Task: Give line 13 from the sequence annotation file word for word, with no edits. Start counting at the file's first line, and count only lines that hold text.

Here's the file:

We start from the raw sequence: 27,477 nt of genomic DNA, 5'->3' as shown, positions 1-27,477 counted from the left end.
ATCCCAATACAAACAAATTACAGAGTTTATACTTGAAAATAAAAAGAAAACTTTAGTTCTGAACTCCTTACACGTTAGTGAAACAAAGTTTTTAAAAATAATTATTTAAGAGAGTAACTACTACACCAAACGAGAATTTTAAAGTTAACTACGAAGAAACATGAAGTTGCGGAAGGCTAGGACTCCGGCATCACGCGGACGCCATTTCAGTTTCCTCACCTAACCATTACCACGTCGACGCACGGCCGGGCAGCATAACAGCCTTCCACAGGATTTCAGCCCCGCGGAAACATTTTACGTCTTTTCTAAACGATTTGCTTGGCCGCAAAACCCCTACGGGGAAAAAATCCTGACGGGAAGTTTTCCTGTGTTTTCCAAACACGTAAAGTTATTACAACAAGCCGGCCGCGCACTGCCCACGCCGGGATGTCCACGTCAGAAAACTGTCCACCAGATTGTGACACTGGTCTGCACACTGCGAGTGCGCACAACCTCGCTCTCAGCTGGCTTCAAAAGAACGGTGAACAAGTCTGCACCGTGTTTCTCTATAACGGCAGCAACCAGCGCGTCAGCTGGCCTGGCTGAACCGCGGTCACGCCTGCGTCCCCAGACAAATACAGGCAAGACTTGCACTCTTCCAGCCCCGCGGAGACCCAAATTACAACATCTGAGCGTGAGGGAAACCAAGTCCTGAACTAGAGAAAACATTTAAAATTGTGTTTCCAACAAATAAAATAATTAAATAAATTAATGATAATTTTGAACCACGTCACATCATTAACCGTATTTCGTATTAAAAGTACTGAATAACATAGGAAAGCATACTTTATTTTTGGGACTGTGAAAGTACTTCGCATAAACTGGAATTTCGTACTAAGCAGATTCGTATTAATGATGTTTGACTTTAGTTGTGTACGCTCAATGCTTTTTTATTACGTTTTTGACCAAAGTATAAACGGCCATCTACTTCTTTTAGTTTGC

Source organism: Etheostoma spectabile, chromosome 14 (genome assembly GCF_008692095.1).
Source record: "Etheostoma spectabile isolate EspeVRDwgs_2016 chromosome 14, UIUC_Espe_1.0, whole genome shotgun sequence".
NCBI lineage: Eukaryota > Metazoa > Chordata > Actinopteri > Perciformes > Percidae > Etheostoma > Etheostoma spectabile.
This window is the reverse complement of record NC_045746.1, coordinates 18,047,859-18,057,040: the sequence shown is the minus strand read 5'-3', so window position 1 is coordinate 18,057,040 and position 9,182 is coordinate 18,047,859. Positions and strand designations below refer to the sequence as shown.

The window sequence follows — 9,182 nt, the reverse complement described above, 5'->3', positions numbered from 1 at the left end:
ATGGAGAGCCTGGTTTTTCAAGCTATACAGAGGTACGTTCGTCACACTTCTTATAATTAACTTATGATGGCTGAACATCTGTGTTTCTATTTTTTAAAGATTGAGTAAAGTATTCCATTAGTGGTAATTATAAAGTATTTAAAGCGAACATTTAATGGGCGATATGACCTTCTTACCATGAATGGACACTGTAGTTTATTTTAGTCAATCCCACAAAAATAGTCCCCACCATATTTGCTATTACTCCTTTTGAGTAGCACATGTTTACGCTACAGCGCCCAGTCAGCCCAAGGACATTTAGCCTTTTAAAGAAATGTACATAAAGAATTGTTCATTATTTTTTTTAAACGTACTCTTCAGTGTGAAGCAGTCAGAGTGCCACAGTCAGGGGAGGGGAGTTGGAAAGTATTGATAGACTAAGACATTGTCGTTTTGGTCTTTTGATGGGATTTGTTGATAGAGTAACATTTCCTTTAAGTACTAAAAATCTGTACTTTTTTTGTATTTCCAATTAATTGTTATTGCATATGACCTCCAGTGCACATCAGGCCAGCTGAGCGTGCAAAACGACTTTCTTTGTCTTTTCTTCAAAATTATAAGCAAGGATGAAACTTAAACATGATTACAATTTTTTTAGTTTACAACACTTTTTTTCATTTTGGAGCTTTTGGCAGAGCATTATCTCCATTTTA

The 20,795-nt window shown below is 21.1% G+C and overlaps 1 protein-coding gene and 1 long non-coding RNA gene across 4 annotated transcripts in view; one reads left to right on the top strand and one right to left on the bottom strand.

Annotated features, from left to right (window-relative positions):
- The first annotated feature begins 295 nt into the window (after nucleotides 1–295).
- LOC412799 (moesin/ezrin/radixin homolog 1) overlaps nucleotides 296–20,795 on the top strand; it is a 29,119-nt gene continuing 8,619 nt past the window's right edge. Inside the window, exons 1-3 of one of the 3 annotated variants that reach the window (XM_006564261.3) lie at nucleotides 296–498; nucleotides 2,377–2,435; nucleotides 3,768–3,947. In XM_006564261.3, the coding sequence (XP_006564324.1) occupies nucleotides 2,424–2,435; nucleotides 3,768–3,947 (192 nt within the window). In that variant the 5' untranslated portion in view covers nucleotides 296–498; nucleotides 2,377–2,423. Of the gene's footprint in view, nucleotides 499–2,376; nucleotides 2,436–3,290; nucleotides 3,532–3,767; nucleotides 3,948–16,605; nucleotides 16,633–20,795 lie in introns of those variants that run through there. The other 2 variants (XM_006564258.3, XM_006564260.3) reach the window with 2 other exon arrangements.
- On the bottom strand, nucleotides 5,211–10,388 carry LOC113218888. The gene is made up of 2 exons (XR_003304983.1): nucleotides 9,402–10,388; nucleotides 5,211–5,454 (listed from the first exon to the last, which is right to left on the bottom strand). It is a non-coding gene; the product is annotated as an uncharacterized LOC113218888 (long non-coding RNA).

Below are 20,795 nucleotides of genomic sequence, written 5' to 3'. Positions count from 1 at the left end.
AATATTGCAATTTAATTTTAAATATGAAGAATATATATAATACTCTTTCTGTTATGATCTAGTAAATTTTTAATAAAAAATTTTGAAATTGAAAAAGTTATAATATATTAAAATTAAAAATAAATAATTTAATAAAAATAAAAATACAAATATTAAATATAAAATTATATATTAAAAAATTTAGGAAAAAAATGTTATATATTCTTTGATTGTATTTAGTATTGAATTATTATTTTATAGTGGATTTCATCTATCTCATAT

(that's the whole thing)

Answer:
- On the bottom strand, nucleotides 5,211–10,388 carry LOC113218888. The gene is made up of 2 exons (XR_003304983.1): nucleotides 9,402–10,388; nucleotides 5,211–5,454 (listed from the first exon to the last, which is right to left on the bottom strand). It is a non-coding gene; the product is annotated as an uncharacterized LOC113218888 (long non-coding RNA).